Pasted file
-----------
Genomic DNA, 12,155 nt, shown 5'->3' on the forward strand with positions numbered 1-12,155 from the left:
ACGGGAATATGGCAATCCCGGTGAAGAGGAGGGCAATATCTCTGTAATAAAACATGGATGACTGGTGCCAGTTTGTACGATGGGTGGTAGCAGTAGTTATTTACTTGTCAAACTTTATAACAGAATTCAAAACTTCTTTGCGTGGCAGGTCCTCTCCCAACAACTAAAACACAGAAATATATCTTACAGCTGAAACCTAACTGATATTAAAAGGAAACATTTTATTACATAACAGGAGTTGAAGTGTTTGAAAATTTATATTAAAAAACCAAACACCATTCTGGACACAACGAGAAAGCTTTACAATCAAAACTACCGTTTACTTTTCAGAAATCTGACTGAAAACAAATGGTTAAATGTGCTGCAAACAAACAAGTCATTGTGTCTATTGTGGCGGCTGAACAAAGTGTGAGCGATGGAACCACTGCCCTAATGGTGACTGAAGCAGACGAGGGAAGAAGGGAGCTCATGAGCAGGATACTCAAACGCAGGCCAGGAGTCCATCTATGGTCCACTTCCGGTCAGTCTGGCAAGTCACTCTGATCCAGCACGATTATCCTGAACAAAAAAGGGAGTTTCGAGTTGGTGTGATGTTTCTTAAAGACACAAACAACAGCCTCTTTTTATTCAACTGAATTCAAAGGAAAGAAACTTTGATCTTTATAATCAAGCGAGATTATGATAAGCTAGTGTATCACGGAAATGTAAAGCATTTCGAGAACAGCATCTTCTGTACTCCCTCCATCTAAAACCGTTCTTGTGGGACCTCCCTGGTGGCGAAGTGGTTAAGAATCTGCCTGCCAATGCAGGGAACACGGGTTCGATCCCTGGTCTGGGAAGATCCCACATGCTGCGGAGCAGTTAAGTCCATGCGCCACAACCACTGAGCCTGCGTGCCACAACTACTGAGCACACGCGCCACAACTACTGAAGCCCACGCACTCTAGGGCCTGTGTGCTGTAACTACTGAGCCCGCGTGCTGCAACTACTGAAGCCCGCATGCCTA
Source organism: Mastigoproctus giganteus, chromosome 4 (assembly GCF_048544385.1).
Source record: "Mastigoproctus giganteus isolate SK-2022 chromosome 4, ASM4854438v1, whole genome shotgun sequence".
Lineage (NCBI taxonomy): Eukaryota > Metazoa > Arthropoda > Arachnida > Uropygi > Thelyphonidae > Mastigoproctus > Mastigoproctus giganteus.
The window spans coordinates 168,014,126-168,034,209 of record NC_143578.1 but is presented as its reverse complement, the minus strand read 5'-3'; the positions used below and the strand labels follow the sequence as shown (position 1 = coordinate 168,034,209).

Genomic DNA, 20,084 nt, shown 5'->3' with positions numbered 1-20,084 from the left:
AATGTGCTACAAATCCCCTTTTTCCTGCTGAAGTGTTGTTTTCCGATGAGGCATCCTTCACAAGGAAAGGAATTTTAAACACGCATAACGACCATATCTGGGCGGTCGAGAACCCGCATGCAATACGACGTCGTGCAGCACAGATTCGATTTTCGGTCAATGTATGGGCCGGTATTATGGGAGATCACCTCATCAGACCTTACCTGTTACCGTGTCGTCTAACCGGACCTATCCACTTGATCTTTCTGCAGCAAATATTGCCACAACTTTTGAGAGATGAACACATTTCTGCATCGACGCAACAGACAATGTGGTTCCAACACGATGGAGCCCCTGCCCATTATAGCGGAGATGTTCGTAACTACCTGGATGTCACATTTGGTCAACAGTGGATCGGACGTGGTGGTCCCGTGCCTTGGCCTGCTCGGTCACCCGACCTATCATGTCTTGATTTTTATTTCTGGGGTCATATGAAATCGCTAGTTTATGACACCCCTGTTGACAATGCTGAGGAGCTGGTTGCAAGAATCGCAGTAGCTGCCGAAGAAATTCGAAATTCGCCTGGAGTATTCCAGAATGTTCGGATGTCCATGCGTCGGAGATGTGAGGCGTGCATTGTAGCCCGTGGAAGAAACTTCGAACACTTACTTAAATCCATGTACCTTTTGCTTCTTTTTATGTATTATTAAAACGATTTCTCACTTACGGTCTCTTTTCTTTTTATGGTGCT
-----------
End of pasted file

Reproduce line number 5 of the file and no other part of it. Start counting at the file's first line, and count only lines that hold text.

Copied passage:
Lineage (NCBI taxonomy): Eukaryota > Metazoa > Arthropoda > Arachnida > Uropygi > Thelyphonidae > Mastigoproctus > Mastigoproctus giganteus.